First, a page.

However, you can't just discount implementation costs. Even after SkyWest got up to speed with the configuration and use of the Altiris software, it took a good month to do the deployment, Simmons says. Such "soft costs" can have a profound effect on ROI.And SkyWest's desktop-management project, like most such implementations, will never be completely finished. The airline already is considering a number of enhancements. Besides the packaging server, for example, Altiris offers a suite of products for server management, but SkyWest hasn't decided whether to move in that direction. The server-management tools are much more expensive than the desktop tools, and they present a new round of implementation challenges, but they can be integrated with the desktop technology, which would give SkyWest a more complete picture of its IT infrastructure.

In the near term, SkyWest will focus on making better use of the desktop-management tools it owns, both for troubleshooting problems and for doing more proactive and preventative management tasks. "We're really still learning about Altiris and what it can do for us," Simmons says. "It's made a big difference here so far, but there are a lot of capabilities that we're not fully using. It's like anything else: You get better at it as you go along."

Tim Wilson is Network Computing's editor, business technology. His background includes four years as an IT industry analyst and more than 14 years as a journalist specializing in networking technology. Write to him at [email protected].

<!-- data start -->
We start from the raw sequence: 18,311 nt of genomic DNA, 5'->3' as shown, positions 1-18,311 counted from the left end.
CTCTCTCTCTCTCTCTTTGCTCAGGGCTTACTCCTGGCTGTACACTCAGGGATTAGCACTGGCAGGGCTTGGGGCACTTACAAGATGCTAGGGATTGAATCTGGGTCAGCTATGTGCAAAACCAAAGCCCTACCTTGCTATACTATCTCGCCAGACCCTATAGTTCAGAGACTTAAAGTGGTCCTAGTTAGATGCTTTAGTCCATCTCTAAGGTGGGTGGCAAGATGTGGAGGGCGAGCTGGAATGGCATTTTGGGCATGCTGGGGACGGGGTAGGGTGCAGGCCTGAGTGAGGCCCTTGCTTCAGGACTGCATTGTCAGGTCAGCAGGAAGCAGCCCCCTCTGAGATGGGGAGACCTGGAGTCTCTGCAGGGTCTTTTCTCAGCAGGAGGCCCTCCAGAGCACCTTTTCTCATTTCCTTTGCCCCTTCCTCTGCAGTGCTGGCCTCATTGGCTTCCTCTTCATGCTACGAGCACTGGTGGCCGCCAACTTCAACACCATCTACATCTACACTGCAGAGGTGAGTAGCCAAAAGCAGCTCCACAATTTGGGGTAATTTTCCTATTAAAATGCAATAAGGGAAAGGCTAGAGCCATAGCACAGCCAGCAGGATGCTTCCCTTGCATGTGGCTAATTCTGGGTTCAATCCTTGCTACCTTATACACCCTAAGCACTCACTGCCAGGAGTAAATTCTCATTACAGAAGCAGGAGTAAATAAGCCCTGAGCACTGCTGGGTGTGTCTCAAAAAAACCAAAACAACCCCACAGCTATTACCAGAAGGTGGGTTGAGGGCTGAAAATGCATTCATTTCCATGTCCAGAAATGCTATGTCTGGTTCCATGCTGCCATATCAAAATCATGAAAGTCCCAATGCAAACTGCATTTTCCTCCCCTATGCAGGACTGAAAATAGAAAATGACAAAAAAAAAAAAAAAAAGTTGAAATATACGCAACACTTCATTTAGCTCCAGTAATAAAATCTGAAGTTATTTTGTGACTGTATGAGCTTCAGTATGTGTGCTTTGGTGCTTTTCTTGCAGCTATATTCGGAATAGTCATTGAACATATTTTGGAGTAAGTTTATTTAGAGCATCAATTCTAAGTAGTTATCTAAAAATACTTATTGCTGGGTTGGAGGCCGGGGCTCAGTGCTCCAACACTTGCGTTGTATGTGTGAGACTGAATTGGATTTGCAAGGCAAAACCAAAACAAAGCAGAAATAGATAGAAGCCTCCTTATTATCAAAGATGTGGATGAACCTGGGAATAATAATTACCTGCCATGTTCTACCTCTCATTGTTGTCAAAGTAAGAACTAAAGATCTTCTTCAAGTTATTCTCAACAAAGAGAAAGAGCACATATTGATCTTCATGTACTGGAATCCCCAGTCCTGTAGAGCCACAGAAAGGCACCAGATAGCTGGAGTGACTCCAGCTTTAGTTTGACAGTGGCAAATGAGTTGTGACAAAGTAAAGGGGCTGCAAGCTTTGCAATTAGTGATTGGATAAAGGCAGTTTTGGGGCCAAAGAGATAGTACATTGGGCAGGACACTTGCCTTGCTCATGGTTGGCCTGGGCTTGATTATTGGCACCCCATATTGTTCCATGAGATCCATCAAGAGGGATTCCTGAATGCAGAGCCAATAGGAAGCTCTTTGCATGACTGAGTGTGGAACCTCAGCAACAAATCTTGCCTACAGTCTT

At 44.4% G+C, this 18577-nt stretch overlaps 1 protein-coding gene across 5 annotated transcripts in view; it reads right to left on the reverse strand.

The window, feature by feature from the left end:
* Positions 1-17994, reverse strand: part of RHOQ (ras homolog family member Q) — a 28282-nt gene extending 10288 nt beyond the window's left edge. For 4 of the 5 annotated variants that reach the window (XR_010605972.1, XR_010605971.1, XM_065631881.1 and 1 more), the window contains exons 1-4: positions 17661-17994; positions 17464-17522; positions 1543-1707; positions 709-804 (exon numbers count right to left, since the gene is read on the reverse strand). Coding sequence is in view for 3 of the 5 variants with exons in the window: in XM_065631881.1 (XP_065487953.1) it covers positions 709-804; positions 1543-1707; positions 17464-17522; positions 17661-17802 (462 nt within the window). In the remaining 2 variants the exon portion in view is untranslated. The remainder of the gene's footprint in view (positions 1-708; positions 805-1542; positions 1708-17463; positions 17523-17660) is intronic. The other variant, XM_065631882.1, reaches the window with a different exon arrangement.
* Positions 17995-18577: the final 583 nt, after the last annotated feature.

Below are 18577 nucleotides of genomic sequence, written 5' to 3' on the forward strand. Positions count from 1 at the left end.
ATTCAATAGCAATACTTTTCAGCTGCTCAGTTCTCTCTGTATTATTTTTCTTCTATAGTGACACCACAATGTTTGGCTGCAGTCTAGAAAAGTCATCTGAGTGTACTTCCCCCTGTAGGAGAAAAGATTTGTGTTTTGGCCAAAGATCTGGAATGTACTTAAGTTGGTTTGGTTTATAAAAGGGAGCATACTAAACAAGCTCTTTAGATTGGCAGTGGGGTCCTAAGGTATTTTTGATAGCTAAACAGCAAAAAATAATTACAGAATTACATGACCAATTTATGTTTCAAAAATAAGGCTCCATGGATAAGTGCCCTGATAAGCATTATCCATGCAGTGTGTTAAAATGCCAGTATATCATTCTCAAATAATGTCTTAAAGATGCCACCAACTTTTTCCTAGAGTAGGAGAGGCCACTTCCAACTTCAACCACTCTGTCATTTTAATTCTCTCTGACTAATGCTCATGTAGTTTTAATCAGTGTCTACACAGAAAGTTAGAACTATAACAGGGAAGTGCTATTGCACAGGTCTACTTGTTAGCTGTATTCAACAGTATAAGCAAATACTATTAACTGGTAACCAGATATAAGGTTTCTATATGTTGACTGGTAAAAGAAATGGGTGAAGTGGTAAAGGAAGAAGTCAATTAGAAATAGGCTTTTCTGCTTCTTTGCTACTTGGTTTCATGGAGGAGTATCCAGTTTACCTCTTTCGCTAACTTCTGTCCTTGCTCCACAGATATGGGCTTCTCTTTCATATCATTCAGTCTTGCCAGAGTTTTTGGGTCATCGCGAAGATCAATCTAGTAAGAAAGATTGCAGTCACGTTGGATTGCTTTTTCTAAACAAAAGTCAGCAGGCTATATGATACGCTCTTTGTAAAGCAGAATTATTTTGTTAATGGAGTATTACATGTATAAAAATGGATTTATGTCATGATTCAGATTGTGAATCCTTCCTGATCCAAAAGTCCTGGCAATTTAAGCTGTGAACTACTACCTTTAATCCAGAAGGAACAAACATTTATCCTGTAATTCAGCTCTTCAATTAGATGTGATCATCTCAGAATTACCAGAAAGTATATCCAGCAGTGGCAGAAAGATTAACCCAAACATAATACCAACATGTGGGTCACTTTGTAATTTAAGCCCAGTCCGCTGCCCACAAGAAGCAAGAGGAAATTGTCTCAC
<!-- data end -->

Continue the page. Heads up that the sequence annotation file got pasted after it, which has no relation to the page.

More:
On Location: Series 8Our eighth "On Location" documentary-style case study takes us to scenic St. George, nestled in the southwest corner of Utah, population about 60,000. St. George is home to the headquarters of SkyWest Airlines, the nation's largest independently owned regional carrier, yet it is 300 miles to the closest major hub, Salt Lake City. As the airline grew, it became clear that the sneakernet method of desktop management would no longer fly.

So, the 32-person IT group went looking for a better way. What it settled on was Altiris' IT lifecycle-management products, which include modules for desktop and asset management, software distribution and helpdesk operations. In "Ground Control," we outline how SkyWest came to choose remote desktop management as a priority--with airlines working on razor-thin margins, ROI was a deciding factor, and Altiris has performed nicely in that respect. In "Topflight Desktop Management," we examine the technical headaches--as well as the rewards--involved in using remote desktop management to oversee 1,500 PCs across 80 WANs spanning the United States. One big perk: Getting to stay in St. George, where the average commute is 14.4 minutes and the average temperature never dips below 41.7 degrees. Talk about technology enabling quality of life!